No data on size distribution, sex ratios, seasonal changes in catch rates, migration and distribution of bronze whalers in Namibia or Angola were available at the onset of the project. These parameters are currently being investigated, as well as various other subjects such as socioeconomics, genetics and so on.
Thus followed an exploratory investigation of 18 months in Namibia and Angola conducted by the Large Pelagic Section of Swakopmund, jointly funded by the MFMR, Klipbokkop Mountain Resort, Goodyear SA and the Mitsubishi divisions of Daimler/Chrysler SA. A formal project proposal was then compiled and in July 2003 funds became available through the BCLME (Benguela Current Large Ma-rine Ecosystem) programme, to conduct a three-year project on the migratory behaviour and assessment of the bronze-whaler resource.
This project (LMR/CF/03/16) is now a registered BCLME project of the MFMR. The funds are from the World Bank and are channelled through and administered by BENEFIT (Benguela Environment Fish-eries Interaction & Training) Programme.
The backbone of this pro-ject is a tag-and-release programme and here private anglers, angling tour operators and angling clubs are assisting the researchers. A yellow plastic dart tag is inserted into the shark’s flesh with a punch-like applicator next to its dorsal fin. The tag has a numerical code and number which is unique to each individual. To date some 1 000 bronze whalers have been tagged and released, of which 38 recaptures have been recorded. These results indicate that at the onset of summer, adults of this species migrate southwards into Namibian waters as water temperatures in Angola in-crease. The sharks then stay in the central coastal area for the remainder of summer and then start migrating back to Angola at the onset of winter in May. Biological data such as lengths, population structure, weights and sex ratios are also collected while tagging the sharks. All these parameters will eventually be used to model the state of this shared resource.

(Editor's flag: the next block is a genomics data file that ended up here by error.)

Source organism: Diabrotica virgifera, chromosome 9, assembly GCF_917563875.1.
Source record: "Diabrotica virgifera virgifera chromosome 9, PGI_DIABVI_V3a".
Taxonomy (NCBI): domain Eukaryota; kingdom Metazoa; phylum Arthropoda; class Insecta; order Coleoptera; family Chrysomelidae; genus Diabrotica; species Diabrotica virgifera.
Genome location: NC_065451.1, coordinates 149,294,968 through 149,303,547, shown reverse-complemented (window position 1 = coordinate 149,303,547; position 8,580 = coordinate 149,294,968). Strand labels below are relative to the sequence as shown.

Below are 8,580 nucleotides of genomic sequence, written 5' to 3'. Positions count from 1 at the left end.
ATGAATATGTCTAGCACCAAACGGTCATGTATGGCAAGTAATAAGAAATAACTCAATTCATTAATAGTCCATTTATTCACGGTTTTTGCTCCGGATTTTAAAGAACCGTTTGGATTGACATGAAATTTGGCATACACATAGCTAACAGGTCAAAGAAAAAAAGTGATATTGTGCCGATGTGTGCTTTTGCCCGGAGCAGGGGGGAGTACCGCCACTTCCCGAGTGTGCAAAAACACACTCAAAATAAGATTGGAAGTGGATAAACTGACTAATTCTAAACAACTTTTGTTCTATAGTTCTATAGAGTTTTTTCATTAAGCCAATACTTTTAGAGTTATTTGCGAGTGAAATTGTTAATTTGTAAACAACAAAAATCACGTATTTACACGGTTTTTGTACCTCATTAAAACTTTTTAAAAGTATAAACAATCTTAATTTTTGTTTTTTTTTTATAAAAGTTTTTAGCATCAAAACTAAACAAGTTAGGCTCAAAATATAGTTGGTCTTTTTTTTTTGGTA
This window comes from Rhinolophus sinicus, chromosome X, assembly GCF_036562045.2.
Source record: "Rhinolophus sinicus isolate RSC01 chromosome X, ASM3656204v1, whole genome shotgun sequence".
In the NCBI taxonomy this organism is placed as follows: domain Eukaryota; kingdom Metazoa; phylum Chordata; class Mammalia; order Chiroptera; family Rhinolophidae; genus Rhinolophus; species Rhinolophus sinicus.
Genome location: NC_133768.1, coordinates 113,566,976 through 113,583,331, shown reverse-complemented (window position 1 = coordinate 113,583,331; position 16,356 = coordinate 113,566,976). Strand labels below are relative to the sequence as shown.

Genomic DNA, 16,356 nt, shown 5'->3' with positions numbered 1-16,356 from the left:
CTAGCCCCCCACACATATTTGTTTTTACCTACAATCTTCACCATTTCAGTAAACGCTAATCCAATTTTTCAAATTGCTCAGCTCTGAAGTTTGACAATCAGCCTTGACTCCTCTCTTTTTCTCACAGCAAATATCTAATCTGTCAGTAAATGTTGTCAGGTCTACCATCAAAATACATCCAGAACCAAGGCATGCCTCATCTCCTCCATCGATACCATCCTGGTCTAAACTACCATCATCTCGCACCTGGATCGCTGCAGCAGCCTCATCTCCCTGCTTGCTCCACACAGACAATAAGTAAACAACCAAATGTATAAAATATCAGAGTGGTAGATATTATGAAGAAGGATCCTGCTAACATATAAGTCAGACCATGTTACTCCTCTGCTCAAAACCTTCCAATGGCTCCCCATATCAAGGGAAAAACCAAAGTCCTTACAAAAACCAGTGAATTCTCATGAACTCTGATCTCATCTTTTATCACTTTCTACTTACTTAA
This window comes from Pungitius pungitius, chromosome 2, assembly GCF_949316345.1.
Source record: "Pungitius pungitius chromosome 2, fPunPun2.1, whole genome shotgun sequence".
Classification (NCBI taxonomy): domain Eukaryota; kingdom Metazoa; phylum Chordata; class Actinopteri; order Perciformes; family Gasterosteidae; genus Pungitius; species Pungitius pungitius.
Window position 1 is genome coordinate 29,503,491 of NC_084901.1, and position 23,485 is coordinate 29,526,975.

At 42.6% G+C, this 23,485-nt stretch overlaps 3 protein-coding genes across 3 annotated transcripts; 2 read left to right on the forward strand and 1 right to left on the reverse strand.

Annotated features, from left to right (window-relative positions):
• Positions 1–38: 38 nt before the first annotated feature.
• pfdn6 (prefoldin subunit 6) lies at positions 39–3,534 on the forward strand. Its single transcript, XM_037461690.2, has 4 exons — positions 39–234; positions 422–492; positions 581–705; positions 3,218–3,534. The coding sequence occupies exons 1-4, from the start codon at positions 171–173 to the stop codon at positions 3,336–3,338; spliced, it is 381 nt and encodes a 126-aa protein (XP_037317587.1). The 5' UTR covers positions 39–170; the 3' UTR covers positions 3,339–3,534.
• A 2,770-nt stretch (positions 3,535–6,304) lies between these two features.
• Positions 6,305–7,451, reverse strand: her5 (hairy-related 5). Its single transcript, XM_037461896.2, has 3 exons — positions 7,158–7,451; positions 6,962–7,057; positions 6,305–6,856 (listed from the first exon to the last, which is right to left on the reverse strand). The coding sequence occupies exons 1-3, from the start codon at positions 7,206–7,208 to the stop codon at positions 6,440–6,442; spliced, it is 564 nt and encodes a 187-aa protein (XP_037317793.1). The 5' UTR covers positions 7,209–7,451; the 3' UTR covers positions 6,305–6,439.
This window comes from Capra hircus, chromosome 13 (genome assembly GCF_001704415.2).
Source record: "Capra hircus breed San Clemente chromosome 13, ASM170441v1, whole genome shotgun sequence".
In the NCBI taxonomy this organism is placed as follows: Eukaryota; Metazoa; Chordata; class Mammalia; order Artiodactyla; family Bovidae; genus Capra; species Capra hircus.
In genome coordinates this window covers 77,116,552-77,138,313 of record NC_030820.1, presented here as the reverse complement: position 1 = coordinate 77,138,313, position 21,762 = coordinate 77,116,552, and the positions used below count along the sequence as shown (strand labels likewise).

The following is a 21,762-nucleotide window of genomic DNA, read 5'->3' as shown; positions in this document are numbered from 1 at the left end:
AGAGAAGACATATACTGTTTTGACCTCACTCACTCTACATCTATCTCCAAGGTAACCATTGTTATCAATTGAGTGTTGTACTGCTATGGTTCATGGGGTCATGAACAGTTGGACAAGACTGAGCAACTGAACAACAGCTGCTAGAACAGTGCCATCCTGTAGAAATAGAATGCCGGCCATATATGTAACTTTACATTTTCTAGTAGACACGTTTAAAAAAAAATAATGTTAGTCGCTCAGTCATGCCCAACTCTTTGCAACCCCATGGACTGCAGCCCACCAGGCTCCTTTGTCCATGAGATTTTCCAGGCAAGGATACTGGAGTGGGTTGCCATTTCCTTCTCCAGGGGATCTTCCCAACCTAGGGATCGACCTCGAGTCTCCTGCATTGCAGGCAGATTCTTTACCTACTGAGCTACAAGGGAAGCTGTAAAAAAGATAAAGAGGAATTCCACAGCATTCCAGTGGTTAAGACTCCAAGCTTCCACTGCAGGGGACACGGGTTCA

In addition, for the first time in Namibia, four archival pop-up satellite tags have been deployed on bronze whalers. These tags can be pre-programmed to release from the shark at a specified time and can function for up to a year. They pop up to the surface and beam the shark’s location and various other data to an orbiting satellite. Conventional tags show only the points of release and recapture and not how the shark has behaved in between. Thus, some of the bronze whalers tagged and recaptured in Namibia could have migrated to Angola or elsewhere and back. Pop-up tags capture and store the exact route the shark has followed during the time it has been carrying the tag. Hopefully this will give us valuable data in a short time.
The main objective of this project is, once the necessary data has been collected by the end of a three-year period, to formulate a joint management plan for the bronze-whaler resource. As scientists from both countries are involved, the project strengthens re-search and human capacity building. Joint management will ensure that a straddling stock such as this will have a safe future while being utilised on a sustainable basis.
This article appeared in the 2004/5 edition of Conservation and the Environment in Namibia.